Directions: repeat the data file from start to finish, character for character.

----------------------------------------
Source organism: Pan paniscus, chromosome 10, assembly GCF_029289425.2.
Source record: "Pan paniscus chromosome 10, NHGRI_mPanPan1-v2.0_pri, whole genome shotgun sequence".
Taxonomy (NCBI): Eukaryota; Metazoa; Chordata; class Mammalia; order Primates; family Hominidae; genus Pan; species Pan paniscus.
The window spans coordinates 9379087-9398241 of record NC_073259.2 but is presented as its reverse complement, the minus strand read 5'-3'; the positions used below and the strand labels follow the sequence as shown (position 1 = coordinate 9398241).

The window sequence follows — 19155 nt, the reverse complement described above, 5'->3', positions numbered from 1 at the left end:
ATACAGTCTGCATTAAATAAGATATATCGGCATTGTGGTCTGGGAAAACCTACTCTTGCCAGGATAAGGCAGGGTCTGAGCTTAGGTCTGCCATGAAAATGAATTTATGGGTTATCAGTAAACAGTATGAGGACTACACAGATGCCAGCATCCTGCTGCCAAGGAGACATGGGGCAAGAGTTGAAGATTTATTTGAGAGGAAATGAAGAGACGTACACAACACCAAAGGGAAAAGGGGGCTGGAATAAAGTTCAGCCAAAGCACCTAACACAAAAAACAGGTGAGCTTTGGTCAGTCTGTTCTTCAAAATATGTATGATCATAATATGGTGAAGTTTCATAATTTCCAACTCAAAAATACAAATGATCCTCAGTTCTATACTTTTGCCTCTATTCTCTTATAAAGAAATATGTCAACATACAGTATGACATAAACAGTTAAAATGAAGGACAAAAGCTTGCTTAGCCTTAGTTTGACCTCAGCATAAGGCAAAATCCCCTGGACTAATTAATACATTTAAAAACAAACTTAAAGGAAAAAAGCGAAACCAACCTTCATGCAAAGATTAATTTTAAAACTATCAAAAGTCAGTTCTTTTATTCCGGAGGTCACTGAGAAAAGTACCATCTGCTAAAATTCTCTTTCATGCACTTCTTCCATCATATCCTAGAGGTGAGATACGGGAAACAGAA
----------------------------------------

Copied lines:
Source organism: Pan paniscus, chromosome 10, assembly GCF_029289425.2.
Source record: "Pan paniscus chromosome 10, NHGRI_mPanPan1-v2.0_pri, whole genome shotgun sequence".
Taxonomy (NCBI): Eukaryota; Metazoa; Chordata; class Mammalia; order Primates; family Hominidae; genus Pan; species Pan paniscus.
The window spans coordinates 9379087-9398241 of record NC_073259.2 but is presented as its reverse complement, the minus strand read 5'-3'; the positions used below and the strand labels follow the sequence as shown (position 1 = coordinate 9398241).

The window sequence follows — 19155 nt, the reverse complement described above, 5'->3', positions numbered from 1 at the left end:
ATACAGTCTGCATTAAATAAGATATATCGGCATTGTGGTCTGGGAAAACCTACTCTTGCCAGGATAAGGCAGGGTCTGAGCTTAGGTCTGCCATGAAAATGAATTTATGGGTTATCAGTAAACAGTATGAGGACTACACAGATGCCAGCATCCTGCTGCCAAGGAGACATGGGGCAAGAGTTGAAGATTTATTTGAGAGGAAATGAAGAGACGTACACAACACCAAAGGGAAAAGGGGGCTGGAATAAAGTTCAGCCAAAGCACCTAACACAAAAAACAGGTGAGCTTTGGTCAGTCTGTTCTTCAAAATATGTATGATCATAATATGGTGAAGTTTCATAATTTCCAACTCAAAAATACAAATGATCCTCAGTTCTATACTTTTGCCTCTATTCTCTTATAAAGAAATATGTCAACATACAGTATGACATAAACAGTTAAAATGAAGGACAAAAGCTTGCTTAGCCTTAGTTTGACCTCAGCATAAGGCAAAATCCCCTGGACTAATTAATACATTTAAAAACAAACTTAAAGGAAAAAAGCGAAACCAACCTTCATGCAAAGATTAATTTTAAAACTATCAAAAGTCAGTTCTTTTATTCCGGAGGTCACTGAGAAAAGTACCATCTGCTAAAATTCTCTTTCATGCACTTCTTCCATCATATCCTAGAGGTGAGATACGGGAAACAGAA